MINNEAPOLIS -- President Obama traveled to the nation's heartland to press his case for tougher gun laws on Monday, even as evidence mounted in Washington that expanded background checks on gun sales may emerge as a legislative compromise in the bitterly divisive cultural debate.
In a city once called "Murder-apolis" because of its homicide rate in the 1990s, the president cited its successful gun violence prevention efforts as evidence that new national laws are needed to reduce the number of shootings across the country.
"The only way we can reduce gun violence in this country is if the American people decide it's important," Mr. Obama said, standing in front of a sea of police officers and sheriff's deputies at the Minneapolis Police Department Special Operations Center.
Mr. Obama has called for Congress to pass a series of measures, including a ban on the manufacture and sale of new assault weapons, limits on high-capacity ammunition magazines and an expansion of the system of criminal background checks that currently covers only about 60 percent of gun sales.
At the event, Mr. Obama declared "universal background checks" to be supported by the "vast majority of Americans" and called for quick passage in Congress of legislation expanding their reach. "There's no reason why we can't get that done," he told the gathering of law enforcement officials.
But the president set a different political standard for a potential assault weapons ban, saying only that it "deserves a vote in Congress because weapons of war have no place on our streets."
White House aides again said Monday that the president was pushing for all three measures, along with changes to the nation's mental health system. But top lawmakers in Congress and gun control advocacy organizations appear nervous about the political chances of an assault weapons ban and eager to push for a better background check system.
"There definitely seems to be a significant convergence around the idea of universal background checks," said Dan Gross, the president of the Brady Campaign to Prevent Gun Violence, though, he added: "I think there is still a significant outcry on the part of the American public to talk about assault weapons."
On Sunday, Senator Harry Reid of Nevada, the Democratic leader, said he may not even personally support an assault weapons ban, though he promised that senators would get a chance to vote on it. And during the Super Bowl on Sunday, a central gun control group broadcast a television advertisement in Washington focused exclusively on pushing for better background checks.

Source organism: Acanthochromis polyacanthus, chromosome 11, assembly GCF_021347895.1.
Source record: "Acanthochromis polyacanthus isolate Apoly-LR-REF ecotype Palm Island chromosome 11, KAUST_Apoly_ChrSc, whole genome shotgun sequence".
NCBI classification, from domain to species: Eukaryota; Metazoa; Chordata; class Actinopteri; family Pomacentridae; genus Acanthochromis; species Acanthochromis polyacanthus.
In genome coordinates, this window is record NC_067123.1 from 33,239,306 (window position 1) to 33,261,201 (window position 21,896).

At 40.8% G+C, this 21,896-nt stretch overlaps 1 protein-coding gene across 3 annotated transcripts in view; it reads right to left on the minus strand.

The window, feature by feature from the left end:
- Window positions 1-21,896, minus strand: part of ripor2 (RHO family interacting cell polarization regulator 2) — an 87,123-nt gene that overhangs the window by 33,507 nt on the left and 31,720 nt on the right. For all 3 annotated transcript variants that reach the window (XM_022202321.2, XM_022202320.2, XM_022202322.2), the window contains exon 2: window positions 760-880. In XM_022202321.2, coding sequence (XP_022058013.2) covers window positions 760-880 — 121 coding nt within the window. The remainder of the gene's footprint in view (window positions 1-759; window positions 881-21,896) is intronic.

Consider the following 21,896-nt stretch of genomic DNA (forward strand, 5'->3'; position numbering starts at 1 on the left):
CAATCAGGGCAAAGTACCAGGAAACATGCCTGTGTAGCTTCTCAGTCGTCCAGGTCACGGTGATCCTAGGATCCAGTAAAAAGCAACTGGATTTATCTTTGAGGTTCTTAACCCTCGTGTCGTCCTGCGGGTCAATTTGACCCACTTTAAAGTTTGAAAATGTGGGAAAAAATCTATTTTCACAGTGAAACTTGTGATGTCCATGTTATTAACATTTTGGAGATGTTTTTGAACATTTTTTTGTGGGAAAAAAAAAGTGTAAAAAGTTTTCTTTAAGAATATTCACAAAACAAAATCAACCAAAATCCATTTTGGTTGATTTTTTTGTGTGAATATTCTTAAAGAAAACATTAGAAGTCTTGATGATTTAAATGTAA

The ad, from Mayors Against Illegal Guns, pointed out that the National Rifle Association once supported such checks. The ad concludes with a child saying, "America can do this. For us. Please."
The focus on background checks reflects a broad political calculation in Washington that there is more public support for requiring background checks than for limits on guns and ammunition. A recent New York Times/CBS News survey found that 92 percent of those polled supported broader background checks.
The same survey found that 53 percent support a ban on some semiautomatic weapons, and that 63 percent would support limits on magazines.
John Feinblatt, a top adviser to Mayor Michael R. Bloomberg of New York, said it was "widely acknowledged" that an effective assault weapons ban would be a tougher fight. He compared the background check system with an airport that has two lines -- one with security and one without.
"That's pretty much the system that we have," Mr. Feinblatt said.
But some advocates of tougher gun laws say that Mr. Obama and his allies in Congress should not give up on pushing for all three measures, regardless of the opposition that the measures are likely to face from the N.R.A. and other gun rights groups.
R. T. Rybak Jr., the mayor of Minneapolis, mocked politicians in Washington who are unwilling to support an assault weapons ban.
"Oh, it's not going to pass," Mr. Rybak said. "Well, guess what? People are dying out here, and I'm not satisfied with the lame kind of response that we've gotten from some of the people in Washington who look at this like some kind of game."
Mr. Rybak, a Democrat, said he would not be satisfied by a compromise on gun control measures that left assault weapons alone and only focused on background checks.
"I don't think any of us should accept anything other than complete effort and knocking off the political wimpsmanship that I think too often takes place around these issues," he said. "Get a spine. Get a backbone, because people are losing their lives."
In the 1990s, Minneapolis experienced an explosion of drug- and gang-related violence, which led to a series of local measures aimed at reducing gun violence that have brought down the city's murder rate.
The city has developed programs aimed at rehabilitation for young people who have committed violent crimes. And its leaders are pushing for faster and more comprehensive state background checks for people buying guns.
Aides said Mr. Obama met privately with law enforcement officials, as well as state and local political officials and community leaders responsible for those efforts before making remarks Monday afternoon.
Among the officials Mr. Obama met were Governor Mark Dayton; Mr. Rybak; Janeé Harteau, the Minneapolis police chief; and Richard Stanek, the sheriff of Hennepin County. Eric Holder, the attorney general, also attended the meeting.
Before the meeting started, Mr. Rybak praised the president.
"We just have tremendous admiration for you carrying a tough political load," the mayor said, adding, "we still need common-sense law changes in Washington."
This article originally appeared in The New York Times.